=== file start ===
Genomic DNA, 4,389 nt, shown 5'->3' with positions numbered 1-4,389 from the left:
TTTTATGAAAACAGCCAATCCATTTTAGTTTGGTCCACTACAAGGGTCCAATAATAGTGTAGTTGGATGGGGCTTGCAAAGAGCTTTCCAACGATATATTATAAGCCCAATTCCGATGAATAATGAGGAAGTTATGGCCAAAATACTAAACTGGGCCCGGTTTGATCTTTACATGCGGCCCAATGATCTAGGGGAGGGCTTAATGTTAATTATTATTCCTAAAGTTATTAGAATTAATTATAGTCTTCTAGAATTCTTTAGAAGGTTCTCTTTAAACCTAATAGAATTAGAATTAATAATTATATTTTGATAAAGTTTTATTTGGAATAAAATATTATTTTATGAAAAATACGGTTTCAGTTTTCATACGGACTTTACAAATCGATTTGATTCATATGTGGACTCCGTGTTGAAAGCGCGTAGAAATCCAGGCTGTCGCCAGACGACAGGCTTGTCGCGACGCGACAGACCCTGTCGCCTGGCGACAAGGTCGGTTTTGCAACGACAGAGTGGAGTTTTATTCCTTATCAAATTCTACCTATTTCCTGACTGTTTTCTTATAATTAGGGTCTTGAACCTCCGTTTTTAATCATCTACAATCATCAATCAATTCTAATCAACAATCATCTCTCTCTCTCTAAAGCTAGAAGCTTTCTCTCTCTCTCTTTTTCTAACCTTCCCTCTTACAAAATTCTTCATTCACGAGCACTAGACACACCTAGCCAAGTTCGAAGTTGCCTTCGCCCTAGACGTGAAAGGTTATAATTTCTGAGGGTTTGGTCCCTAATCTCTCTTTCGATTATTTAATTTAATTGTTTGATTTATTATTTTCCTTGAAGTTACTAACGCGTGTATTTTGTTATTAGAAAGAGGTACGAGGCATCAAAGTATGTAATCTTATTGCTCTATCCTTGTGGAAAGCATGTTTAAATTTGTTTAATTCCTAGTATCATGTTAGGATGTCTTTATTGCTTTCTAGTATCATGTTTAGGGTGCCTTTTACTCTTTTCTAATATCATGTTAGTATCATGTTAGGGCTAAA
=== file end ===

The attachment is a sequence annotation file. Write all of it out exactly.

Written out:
Genomic DNA, 4,389 nt, shown 5'->3' with positions numbered 1-4,389 from the left:
TTTTATGAAAACAGCCAATCCATTTTAGTTTGGTCCACTACAAGGGTCCAATAATAGTGTAGTTGGATGGGGCTTGCAAAGAGCTTTCCAACGATATATTATAAGCCCAATTCCGATGAATAATGAGGAAGTTATGGCCAAAATACTAAACTGGGCCCGGTTTGATCTTTACATGCGGCCCAATGATCTAGGGGAGGGCTTAATGTTAATTATTATTCCTAAAGTTATTAGAATTAATTATAGTCTTCTAGAATTCTTTAGAAGGTTCTCTTTAAACCTAATAGAATTAGAATTAATAATTATATTTTGATAAAGTTTTATTTGGAATAAAATATTATTTTATGAAAAATACGGTTTCAGTTTTCATACGGACTTTACAAATCGATTTGATTCATATGTGGACTCCGTGTTGAAAGCGCGTAGAAATCCAGGCTGTCGCCAGACGACAGGCTTGTCGCGACGCGACAGACCCTGTCGCCTGGCGACAAGGTCGGTTTTGCAACGACAGAGTGGAGTTTTATTCCTTATCAAATTCTACCTATTTCCTGACTGTTTTCTTATAATTAGGGTCTTGAACCTCCGTTTTTAATCATCTACAATCATCAATCAATTCTAATCAACAATCATCTCTCTCTCTCTAAAGCTAGAAGCTTTCTCTCTCTCTCTTTTTCTAACCTTCCCTCTTACAAAATTCTTCATTCACGAGCACTAGACACACCTAGCCAAGTTCGAAGTTGCCTTCGCCCTAGACGTGAAAGGTTATAATTTCTGAGGGTTTGGTCCCTAATCTCTCTTTCGATTATTTAATTTAATTGTTTGATTTATTATTTTCCTTGAAGTTACTAACGCGTGTATTTTGTTATTAGAAAGAGGTACGAGGCATCAAAGTATGTAATCTTATTGCTCTATCCTTGTGGAAAGCATGTTTAAATTTGTTTAATTCCTAGTATCATGTTAGGATGTCTTTATTGCTTTCTAGTATCATGTTTAGGGTGCCTTTTACTCTTTTCTAATATCATGTTAGTATCATGTTAGGGCTAAA